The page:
Since the Mars Curiosity Rover has arrived on the Red Planet, the robotic machine has been exploring. The Perseverance will join it.

The Rover has been stationed in its current location for some months at a site that might have ancient materials present there. Depicted in the selfie, the robotic machine is the probe that is all covered in Martian dust. It is beginning to blend into the Martian landscape, reported Gizmondo.

 It arrived in 2012; the Mars probe has been exposed and weathered by the planet's elements from day one. If a wash is needed to clean up the wheeled Rover, a flight to Earth and Back will take 82 million kilometers. That's a long way to go, but it seems the rust-red dust needs to be washed.

 The robotic probe is the only representative of Earth, but it will not be alone when Perseverance and other probes come. Plans are in the works to send the first humans to Mars; they might have a chance to find Curiosity eventually. Perhaps they may take it back to Earth on the return trip.

 Sources say stitching the mosaic image is composed of 59 photos taken last October 25, 2020, said NASA in a statement. The ones responsible for the creation of the image worked for NASA. The device used to capture the image is the probe's Mars Hand Lens Camera (MAHLI).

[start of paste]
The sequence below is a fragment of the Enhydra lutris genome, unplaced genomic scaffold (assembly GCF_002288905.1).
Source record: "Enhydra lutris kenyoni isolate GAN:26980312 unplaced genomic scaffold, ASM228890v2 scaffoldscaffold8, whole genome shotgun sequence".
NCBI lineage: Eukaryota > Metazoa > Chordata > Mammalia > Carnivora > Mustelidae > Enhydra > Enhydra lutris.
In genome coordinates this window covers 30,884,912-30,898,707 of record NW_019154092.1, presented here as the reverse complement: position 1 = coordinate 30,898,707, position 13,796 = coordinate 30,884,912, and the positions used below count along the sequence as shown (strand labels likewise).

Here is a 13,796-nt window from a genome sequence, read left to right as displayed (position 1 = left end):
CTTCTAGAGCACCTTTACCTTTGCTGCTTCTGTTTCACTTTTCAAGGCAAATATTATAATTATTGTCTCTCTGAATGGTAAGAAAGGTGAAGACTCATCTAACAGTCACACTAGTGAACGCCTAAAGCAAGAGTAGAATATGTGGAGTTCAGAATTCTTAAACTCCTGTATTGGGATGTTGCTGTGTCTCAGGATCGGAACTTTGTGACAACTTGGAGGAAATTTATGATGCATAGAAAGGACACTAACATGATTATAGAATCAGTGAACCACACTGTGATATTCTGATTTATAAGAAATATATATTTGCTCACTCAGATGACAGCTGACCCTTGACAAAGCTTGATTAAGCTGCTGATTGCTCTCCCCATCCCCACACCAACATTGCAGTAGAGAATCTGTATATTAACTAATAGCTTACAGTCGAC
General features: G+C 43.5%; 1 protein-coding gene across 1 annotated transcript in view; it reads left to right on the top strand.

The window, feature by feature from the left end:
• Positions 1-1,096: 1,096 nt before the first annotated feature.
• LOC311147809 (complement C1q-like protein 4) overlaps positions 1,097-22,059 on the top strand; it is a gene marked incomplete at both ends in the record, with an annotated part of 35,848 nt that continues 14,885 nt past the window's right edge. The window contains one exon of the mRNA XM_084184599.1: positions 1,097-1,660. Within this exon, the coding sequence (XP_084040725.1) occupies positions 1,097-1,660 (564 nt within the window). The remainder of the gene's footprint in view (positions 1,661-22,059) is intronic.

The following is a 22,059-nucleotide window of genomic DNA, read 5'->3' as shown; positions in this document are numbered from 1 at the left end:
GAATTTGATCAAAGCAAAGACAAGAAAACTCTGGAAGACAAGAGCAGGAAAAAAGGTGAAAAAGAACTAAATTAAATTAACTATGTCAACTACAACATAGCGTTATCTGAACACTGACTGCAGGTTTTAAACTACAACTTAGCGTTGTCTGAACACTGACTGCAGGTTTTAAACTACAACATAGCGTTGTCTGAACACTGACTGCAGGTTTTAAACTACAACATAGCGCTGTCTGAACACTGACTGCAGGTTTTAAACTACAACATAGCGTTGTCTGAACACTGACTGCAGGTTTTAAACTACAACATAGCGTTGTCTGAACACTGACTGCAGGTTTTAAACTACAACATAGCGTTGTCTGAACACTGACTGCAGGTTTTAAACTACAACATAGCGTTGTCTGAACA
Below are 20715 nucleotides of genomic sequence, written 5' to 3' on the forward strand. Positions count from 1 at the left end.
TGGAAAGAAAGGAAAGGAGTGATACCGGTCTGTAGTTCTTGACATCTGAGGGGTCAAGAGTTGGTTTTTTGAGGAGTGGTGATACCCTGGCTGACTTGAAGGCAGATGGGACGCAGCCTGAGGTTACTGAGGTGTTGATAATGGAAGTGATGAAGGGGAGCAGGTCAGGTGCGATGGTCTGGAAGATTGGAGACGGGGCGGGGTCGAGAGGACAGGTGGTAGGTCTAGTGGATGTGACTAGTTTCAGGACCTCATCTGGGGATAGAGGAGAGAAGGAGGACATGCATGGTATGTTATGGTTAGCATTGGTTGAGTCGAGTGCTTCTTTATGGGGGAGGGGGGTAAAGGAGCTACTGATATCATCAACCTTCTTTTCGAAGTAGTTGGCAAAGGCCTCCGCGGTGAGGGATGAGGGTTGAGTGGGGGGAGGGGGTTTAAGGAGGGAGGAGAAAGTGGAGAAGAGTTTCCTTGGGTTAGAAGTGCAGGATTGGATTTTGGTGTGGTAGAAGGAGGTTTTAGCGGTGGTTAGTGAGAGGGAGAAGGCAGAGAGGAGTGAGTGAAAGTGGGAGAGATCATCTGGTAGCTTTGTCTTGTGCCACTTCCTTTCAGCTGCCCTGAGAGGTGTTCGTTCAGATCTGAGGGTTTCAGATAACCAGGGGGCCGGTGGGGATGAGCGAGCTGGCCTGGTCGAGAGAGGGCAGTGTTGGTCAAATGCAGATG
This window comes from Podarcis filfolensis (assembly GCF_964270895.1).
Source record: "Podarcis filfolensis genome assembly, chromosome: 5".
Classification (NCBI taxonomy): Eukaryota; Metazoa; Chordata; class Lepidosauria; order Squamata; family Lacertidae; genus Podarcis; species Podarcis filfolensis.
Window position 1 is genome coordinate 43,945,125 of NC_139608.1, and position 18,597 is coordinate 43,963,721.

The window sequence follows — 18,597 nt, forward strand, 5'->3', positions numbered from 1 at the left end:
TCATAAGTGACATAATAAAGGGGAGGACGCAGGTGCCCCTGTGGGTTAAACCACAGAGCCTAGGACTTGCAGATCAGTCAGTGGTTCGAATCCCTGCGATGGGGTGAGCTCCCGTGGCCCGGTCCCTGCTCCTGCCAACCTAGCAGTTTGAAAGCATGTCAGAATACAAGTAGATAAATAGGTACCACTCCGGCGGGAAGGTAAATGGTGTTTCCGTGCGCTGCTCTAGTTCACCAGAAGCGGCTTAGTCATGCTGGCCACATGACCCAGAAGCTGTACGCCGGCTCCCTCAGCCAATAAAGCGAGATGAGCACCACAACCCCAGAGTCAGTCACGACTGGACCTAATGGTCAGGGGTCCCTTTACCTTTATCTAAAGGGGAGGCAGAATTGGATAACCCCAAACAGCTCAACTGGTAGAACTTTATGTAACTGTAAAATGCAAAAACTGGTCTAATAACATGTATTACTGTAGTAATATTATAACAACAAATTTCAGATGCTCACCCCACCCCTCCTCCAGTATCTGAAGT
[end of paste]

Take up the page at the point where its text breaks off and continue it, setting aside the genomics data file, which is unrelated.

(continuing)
Miles over the alien world is already evident on the probe's wheels. Look at the wheel in the middle of the right side; that shows wear-and-tear too. Improved wheel designs will be used on the Perseverance that is also more durable too.

Also read: Perseverance Rover on Mars Will Deploy a Host of Technologies for Future Robotic Explorers

One of the sites is Mary Anning, where the wheeled machine is hard at work 24/7, drilling, and analyzing all the surface samples obtained. The site is named after a 19th-century English paleontologist by NASA. 

A search is on for clues into Mar's prehistory that stretches way back into the past-looking for evidence that life once existed in its environment. Collecting mechanism and analyzing devices are looking for organic, carbon-based molecules as signs that life was on mars once.

 The mission is crucial to get the information used by astronauts who will be on Mars one day. Going to the red planet blind is not an option; probes will find out what waits for humans.

It only arrived in the Mary Anning worksite in July; three holes were drilled. These sites are called Mary Anning, Mary Anning 3, and Groken. One of its tools, the built-in lab, called CheMin would be used to analyze the sample. The engineers provided Curiosity with the tools to do everything needed to analyze the sample. All the data from the analysis will be sent back to the homeworld. It will take time to explore the samples.

Next, on its list of sites to go to will be sulfate-rich rocks that are located at a higher elevation along with Mount Sharp. The estimated time of arrival is next year.

 Soon to arrive on Mars is NASA's Perseverance rover with improved wheels to join Curiosity Rover 100 days away. The new Rover will arrive at the Jezero Crater on February 18.

Related article: Curiosity Rover Finds Possible Proof of Life in Mars